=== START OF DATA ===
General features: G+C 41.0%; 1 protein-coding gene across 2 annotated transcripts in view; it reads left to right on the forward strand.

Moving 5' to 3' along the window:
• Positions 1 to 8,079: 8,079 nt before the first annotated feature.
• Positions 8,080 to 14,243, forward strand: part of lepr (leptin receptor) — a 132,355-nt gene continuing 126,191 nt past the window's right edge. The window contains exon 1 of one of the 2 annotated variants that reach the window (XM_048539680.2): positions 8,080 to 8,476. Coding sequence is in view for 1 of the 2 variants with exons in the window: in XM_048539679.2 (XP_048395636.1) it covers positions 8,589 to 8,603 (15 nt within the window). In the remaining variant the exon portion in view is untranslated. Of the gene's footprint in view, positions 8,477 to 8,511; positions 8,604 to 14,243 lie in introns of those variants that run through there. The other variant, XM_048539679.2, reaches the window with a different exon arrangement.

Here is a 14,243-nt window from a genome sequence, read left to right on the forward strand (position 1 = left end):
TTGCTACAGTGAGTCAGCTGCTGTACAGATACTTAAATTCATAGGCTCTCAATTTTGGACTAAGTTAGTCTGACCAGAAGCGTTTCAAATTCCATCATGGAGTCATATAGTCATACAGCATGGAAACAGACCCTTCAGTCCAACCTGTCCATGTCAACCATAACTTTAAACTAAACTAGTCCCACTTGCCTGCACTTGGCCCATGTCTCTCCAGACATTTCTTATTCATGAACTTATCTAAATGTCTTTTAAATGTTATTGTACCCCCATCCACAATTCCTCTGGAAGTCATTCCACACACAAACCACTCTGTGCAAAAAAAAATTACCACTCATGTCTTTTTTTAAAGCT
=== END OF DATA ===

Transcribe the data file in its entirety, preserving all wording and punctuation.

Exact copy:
General features: G+C 41.0%; 1 protein-coding gene across 2 annotated transcripts in view; it reads left to right on the forward strand.

Moving 5' to 3' along the window:
• Positions 1 to 8,079: 8,079 nt before the first annotated feature.
• Positions 8,080 to 14,243, forward strand: part of lepr (leptin receptor) — a 132,355-nt gene continuing 126,191 nt past the window's right edge. The window contains exon 1 of one of the 2 annotated variants that reach the window (XM_048539680.2): positions 8,080 to 8,476. Coding sequence is in view for 1 of the 2 variants with exons in the window: in XM_048539679.2 (XP_048395636.1) it covers positions 8,589 to 8,603 (15 nt within the window). In the remaining variant the exon portion in view is untranslated. Of the gene's footprint in view, positions 8,477 to 8,511; positions 8,604 to 14,243 lie in introns of those variants that run through there. The other variant, XM_048539679.2, reaches the window with a different exon arrangement.

Here is a 14,243-nt window from a genome sequence, read left to right on the forward strand (position 1 = left end):
TTGCTACAGTGAGTCAGCTGCTGTACAGATACTTAAATTCATAGGCTCTCAATTTTGGACTAAGTTAGTCTGACCAGAAGCGTTTCAAATTCCATCATGGAGTCATATAGTCATACAGCATGGAAACAGACCCTTCAGTCCAACCTGTCCATGTCAACCATAACTTTAAACTAAACTAGTCCCACTTGCCTGCACTTGGCCCATGTCTCTCCAGACATTTCTTATTCATGAACTTATCTAAATGTCTTTTAAATGTTATTGTACCCCCATCCACAATTCCTCTGGAAGTCATTCCACACACAAACCACTCTGTGCAAAAAAAAATTACCACTCATGTCTTTTTTTAAAGCT